Bourdieu on neoliberalism

Rakesh Bhandari bhandari at phoenix.Princeton.EDU
Wed Dec 9 15:28:54 PST 1998

Trying to make as many friends as possible, I have a few comments about the the greatest sociologist in the world (and I may have to pay for this):

> As the dominant discourse would have it, the economic world is a pure
> and perfect order, implacably unrolling the logic of its predictable
> consequences, and prompt to repress all violations by the sanctions
> that it inflicts, either automatically or --more unusually -- through
> the intermediary of its armed extensions,

Or as Bourdieu writes further down:

> Neoliberalism tends on the whole to favour severing the economy from
> social realities and thereby constructing, in reality, an economic
> system conforming to its description in pure theory, that is a sort of
> logical machine that presents itself as a chain of constraints
> regulating economic agents.

Of course Bourdieu cannot clarify that the bourgeois society does not have such self ordering properties and that its crisis tendency must thus also be explained because he himself writes of social life as if were perfectly organized by a quasi Maxwell's demon, moving persons around to keep the class order intact.

Pierre and his neo Althusserian students are supposedly the only ones who understand how this order of oppression perfects itself behind the backs of the oppressor and oppresed alike. Pierre's only difference with the Walrusians is that he thinks this self perfecting order is a form of domination, not liberty. Just as Jacques Ranciere broke with Althusser, he has written a severe criticism of Pierre Bourdieu, summarized by Kirsten Ross in her intro to Ranciere's The Ignorant Schoolmaster.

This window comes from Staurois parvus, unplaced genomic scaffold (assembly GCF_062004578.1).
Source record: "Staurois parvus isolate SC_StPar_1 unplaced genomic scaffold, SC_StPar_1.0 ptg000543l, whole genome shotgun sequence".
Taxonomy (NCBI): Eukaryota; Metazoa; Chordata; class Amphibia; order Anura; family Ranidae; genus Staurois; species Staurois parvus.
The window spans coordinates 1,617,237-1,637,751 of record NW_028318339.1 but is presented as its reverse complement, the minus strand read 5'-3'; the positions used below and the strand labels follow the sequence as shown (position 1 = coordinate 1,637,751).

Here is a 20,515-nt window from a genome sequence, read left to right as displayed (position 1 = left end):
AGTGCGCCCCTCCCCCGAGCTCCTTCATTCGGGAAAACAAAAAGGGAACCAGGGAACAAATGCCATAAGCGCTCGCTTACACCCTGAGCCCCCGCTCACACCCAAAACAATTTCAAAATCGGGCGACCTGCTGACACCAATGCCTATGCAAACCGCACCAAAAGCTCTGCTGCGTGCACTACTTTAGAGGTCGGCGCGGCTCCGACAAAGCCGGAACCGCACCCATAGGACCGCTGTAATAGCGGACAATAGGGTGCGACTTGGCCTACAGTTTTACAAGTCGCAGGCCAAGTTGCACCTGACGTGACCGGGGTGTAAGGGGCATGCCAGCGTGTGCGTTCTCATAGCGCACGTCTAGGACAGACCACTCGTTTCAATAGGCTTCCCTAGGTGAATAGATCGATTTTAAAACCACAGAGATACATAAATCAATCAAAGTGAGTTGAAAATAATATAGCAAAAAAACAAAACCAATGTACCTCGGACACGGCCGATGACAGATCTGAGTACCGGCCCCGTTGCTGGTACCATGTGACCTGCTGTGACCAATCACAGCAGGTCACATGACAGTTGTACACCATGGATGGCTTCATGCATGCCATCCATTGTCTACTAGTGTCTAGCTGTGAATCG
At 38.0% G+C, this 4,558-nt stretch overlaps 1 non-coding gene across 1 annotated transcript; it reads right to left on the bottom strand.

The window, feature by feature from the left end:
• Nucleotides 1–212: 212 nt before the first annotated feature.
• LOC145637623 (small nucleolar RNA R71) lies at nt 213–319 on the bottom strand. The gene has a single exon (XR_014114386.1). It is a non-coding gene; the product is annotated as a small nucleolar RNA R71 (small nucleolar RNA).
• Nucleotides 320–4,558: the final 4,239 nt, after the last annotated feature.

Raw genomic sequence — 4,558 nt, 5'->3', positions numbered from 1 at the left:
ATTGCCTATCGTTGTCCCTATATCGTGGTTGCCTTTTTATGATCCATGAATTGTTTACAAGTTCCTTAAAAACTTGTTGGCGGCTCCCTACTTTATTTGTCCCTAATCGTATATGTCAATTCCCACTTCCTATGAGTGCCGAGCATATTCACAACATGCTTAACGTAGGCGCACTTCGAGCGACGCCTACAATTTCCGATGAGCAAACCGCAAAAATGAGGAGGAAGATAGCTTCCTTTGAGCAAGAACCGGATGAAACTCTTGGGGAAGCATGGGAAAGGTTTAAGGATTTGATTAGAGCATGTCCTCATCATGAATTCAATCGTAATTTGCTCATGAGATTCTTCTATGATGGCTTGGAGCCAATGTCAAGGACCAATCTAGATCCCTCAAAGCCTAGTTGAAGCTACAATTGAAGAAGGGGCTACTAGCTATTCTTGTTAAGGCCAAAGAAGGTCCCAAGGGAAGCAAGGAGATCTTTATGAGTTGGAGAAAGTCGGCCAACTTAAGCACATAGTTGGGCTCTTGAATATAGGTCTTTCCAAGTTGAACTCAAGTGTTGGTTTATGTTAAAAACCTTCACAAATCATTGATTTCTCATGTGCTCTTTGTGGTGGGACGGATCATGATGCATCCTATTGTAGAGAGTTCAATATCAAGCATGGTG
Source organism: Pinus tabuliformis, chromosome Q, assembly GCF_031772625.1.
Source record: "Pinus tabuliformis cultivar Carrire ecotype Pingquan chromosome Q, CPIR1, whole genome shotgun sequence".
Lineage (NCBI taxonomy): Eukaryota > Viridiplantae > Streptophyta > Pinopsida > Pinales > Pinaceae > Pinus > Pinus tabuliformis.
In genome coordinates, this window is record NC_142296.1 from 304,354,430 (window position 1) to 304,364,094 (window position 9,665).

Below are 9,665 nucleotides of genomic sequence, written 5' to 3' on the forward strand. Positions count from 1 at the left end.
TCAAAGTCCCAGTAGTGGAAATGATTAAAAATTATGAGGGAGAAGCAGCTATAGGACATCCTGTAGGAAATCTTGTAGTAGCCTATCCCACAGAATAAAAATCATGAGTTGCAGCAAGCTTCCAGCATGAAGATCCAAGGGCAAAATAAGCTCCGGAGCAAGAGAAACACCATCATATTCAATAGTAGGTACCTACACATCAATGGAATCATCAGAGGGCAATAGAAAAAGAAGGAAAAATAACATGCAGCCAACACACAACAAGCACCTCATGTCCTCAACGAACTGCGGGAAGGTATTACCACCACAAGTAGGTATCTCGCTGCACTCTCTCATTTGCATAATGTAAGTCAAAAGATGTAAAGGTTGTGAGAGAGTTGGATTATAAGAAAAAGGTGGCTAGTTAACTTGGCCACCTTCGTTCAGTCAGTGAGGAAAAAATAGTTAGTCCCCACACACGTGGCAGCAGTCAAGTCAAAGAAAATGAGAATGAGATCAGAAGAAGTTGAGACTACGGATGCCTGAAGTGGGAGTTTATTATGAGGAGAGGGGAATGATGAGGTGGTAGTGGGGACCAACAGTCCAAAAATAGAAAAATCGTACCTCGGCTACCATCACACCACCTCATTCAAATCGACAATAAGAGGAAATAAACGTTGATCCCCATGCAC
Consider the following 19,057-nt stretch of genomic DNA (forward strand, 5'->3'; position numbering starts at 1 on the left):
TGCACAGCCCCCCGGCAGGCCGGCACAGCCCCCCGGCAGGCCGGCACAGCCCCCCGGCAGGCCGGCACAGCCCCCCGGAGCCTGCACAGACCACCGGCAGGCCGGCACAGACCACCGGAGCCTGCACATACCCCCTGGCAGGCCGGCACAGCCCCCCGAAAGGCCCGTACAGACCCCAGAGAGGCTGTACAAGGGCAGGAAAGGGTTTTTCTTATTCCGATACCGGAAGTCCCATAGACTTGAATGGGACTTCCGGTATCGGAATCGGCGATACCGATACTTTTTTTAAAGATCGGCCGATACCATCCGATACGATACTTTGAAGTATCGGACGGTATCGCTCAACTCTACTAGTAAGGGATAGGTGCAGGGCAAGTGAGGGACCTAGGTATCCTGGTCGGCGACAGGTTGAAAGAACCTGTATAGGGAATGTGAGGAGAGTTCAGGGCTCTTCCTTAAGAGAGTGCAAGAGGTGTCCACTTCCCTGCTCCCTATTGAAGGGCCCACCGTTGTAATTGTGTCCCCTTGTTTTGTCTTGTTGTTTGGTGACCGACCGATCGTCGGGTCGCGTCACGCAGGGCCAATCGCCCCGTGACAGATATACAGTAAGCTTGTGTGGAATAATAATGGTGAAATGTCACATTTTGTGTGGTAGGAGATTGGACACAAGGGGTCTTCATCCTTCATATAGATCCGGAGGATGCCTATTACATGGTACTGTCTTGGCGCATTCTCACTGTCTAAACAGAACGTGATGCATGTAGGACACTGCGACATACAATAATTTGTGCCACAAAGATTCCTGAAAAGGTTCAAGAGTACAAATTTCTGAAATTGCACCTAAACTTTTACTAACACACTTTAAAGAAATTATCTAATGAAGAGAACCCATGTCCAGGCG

But you are not likely to hear of Ranciere's criticism in a Bourdieu seminar or a Bourdieu reader.

Perhaps that's an example of a logic implaccably rolling along?

There is not much original or insightful in Bourdieu's criticism of neo classical economics as asocial, ahistorical, social darwinist (actually social darwinism is not neo classical economics but probably a self conscious recognition by the bourgeoisie at last that the system it wants to defend cannot be passed off, especially as it mutated into imperialism and widespread unemployment, as one that tends towards full employment equilibrium or utility maximization and must thus be defended and naturalized on other grounds).

> it brackets the economic and social conditions of rational
> orientations and the economic and social structures that are the
> condition of their application.

> To give the measure of this omission, it is enough to think just of
> the educational system. Education is never taken account of as such at
> a time when it plays a determining role in the production of goods and
> services as in the production of the producers themselves.